"left for dead" Scaly leg question...

Discussion in 'Emergencies / Diseases / Injuries and Cures' started by fibi12, Nov 2, 2010.

  1. fibi12

    fibi12 New Egg

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    Hi, and thanks for clicking on this post! A while back, i was going for an early morning walk. so early morning it was still pretty dark. i live in a very rural area, lots of farms with live stalk. as i was walking in the shadows a car drove past. it stopped about 20 yards in front of me. someone got out of the car and put a chicken on the side of the road, after witch she quickly got back in her car and drove away. i picked up the poor bird, (a buff orpington pullet) and took her to my house. she was in awful condition. the most horrible case of scaly leg i had ever seen, under weight, runny nose, HUGE clumps of mites surrounding the base of her feathers, and just in genaral not looking well. her scaly leg was so bad, she could just barley hobble around. this happens more often than you would think . in the spring, see some cute fluffy yellow chicks take one home, after a few weeks, it not so cute, they dont no how to care for the bird, and they take it to the country and dump it. its the awful truth. anyway, we got rid of the mites, runny nose ect. and weve been oil treating her for scaly leg for sevral weeks. all the clumps have fallen off, exposing new pink skin. to get to the point, my question is how do i know when i can let her be with my other chickens without danger of them getting the scaly leg? in the meanwhile, she is staying in a quite small cage. any info or advise would be helpful! thanks! ps her name is Gloria i can post pics if requested.
     
  2. Judy

    Judy Moderator Staff Member

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    Since you're down to pink tissue I would think you'd be safe.


    Perhaps someone who has actually done this will come along.
     
  3. Gallo del Cielo

    Gallo del Cielo La Gallina Resort & Spa

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    I don't know the answer to your question but I wanted to thank you for helping Gloria. That is so good of you to do.
     
  4. Hillbilly Hen

    Hillbilly Hen Overrun With Chickens

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    Thank you for being kind and taking care of the poor chicken. You are wonderful! Hopefully someone else can give you the advice you want.
     
  5. yomama

    yomama Overrun With Chickens

    How lucky for that poor pullet, and how good of you to take her in. I would of done the exact same thing. People can be so cruel. [​IMG] I know that the general rule of thumb for a new bird is at least 4 weeks of quarantine. If it were me, I would do 4 weeks of quarantine, AFTER she shows no more signs of respitory illness or mites. I adopted a roo from the neighbors, and when he came to me he had really bad scaley leg mites. I began treating him immediately, and by the time the quarantine was over, the leg mites were gone. I would say that once her legs are looking like normal again, you are probably fine. The mites live on the leg alone, according to my avian vet, so she would need to have close contact with the other birds to spread them, if she even still has them. Good luck with your new, very lucky, girl!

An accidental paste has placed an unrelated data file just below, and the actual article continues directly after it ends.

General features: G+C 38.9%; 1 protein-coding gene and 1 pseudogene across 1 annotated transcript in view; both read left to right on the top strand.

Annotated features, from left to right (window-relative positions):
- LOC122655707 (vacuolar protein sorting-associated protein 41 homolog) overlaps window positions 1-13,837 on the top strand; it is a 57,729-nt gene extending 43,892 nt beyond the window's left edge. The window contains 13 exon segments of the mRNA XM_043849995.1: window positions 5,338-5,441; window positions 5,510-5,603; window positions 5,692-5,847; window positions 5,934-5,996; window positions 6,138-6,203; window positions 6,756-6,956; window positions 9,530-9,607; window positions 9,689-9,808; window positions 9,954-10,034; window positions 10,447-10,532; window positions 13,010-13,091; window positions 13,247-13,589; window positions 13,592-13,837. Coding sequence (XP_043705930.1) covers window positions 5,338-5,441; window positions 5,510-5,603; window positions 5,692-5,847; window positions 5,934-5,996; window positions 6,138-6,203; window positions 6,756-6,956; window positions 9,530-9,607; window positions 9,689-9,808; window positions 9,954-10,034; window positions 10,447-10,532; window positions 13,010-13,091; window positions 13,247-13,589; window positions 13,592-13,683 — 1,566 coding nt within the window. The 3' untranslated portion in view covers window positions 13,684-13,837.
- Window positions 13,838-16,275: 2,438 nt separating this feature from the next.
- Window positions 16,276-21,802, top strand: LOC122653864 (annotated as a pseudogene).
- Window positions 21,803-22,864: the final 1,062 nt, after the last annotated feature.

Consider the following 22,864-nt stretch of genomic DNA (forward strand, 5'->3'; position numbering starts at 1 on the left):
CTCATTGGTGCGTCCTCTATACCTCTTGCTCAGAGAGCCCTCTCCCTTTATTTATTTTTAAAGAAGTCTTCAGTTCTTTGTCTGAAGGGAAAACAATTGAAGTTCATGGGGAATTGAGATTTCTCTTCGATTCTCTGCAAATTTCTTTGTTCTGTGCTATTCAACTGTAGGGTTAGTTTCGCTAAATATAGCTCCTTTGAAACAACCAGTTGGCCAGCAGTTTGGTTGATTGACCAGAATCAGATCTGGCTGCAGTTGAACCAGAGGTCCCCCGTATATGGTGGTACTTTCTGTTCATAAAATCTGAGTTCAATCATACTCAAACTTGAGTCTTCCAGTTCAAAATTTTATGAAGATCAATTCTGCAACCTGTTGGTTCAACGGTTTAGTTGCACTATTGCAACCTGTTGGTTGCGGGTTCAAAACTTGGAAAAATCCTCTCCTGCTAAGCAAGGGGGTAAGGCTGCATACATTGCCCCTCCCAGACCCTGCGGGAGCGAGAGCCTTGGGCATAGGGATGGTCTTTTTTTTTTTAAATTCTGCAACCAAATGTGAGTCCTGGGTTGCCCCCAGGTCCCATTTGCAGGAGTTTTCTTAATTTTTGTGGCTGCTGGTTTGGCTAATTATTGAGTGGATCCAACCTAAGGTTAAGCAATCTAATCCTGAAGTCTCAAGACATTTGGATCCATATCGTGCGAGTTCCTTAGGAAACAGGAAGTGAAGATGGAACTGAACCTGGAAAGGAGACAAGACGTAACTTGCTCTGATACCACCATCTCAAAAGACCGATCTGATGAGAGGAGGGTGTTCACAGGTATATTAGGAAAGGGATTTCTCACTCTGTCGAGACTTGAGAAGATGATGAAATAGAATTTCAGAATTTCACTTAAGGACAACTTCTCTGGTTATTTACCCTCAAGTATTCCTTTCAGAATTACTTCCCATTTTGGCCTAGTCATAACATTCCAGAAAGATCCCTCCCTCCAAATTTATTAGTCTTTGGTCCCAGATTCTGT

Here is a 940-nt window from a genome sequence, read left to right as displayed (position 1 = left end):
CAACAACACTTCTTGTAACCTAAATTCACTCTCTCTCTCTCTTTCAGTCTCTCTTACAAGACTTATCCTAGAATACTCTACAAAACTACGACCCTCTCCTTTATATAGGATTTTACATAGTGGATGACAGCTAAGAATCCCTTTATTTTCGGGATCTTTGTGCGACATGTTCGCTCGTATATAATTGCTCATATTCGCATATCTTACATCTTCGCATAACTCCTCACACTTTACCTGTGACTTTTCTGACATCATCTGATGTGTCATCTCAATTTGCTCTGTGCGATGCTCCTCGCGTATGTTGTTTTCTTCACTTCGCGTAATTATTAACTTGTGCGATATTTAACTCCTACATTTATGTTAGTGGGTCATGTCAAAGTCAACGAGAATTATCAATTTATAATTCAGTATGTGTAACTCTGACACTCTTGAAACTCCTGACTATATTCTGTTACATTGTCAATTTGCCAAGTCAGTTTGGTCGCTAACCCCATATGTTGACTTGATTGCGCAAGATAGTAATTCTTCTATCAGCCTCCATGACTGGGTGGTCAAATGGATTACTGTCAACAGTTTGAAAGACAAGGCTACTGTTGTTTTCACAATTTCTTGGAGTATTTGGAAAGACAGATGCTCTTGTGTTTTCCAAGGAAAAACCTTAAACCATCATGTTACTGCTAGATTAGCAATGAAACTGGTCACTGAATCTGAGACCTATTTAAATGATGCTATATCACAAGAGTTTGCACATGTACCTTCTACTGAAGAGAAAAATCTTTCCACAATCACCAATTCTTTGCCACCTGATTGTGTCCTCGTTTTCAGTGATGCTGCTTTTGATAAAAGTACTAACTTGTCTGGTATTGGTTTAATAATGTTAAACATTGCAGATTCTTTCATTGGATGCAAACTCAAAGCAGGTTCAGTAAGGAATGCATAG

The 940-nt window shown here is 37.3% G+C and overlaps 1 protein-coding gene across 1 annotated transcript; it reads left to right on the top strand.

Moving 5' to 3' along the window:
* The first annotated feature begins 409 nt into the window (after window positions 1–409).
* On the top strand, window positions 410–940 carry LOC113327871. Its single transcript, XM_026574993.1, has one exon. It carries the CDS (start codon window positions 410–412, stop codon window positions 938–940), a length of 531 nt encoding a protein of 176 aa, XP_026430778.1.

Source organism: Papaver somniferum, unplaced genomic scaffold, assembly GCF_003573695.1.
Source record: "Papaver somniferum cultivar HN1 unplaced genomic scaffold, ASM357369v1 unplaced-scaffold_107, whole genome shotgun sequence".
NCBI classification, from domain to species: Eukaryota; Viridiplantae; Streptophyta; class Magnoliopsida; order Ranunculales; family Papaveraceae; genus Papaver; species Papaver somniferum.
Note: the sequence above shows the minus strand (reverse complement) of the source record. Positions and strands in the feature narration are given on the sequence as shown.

Last edited: Nov 2, 2010
  6. fl_deb

    fl_deb Chillin' With My Peeps

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    most avocates for isolation of new birds claim at least 2 weeks, some say a month, it is really up to you.

    If it were me, I would treat with Ivermectin, that way I know that she was no longer a carrier for mites, lice, or worms!
    Also, if she had a runny nose, how can you be sure she isn't a carrier for anyone of several URI ???

    Just sayin, please take good care of you and yours before risking your flock!
     
  7. fibi12

    fibi12 New Egg

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    thank you all SO much for all the input! so greatful! [​IMG][​IMG][​IMG][​IMG][​IMG][​IMG][​IMG][​IMG][​IMG][​IMG]
     
  8. chkn

    chkn Chillin' With My Peeps

    Jun 27, 2010
    I hate that when people leave chickens on the side of the road.
     
  9. ND

    ND Chillin' With My Peeps

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    I would be concerned that she may be a carrier for any number of things given that she showed respiratory symptoms when she arrived.
    I would definitely 'sacrifice' a bird to live with her in quarantine for up to a month... watching for any signs that the sacrificed bird gets ill in any way. If so, both should be culled so you don't infect your entire flock... unfortunately. That's the safest thing to do. Not foolproof, but safest. A carrier won't show any symptoms any longer but would be more than capable of infecting healthy birds.
     
  10. theFox

    theFox Chillin' With My Peeps

    Sep 21, 2009
    Standish, Maine
    ^^^^^^^^^^^^^^^^^^^^^^ Times 2 ^^^^^^^^^^^^^^^^^^^^^^^^^^^
     

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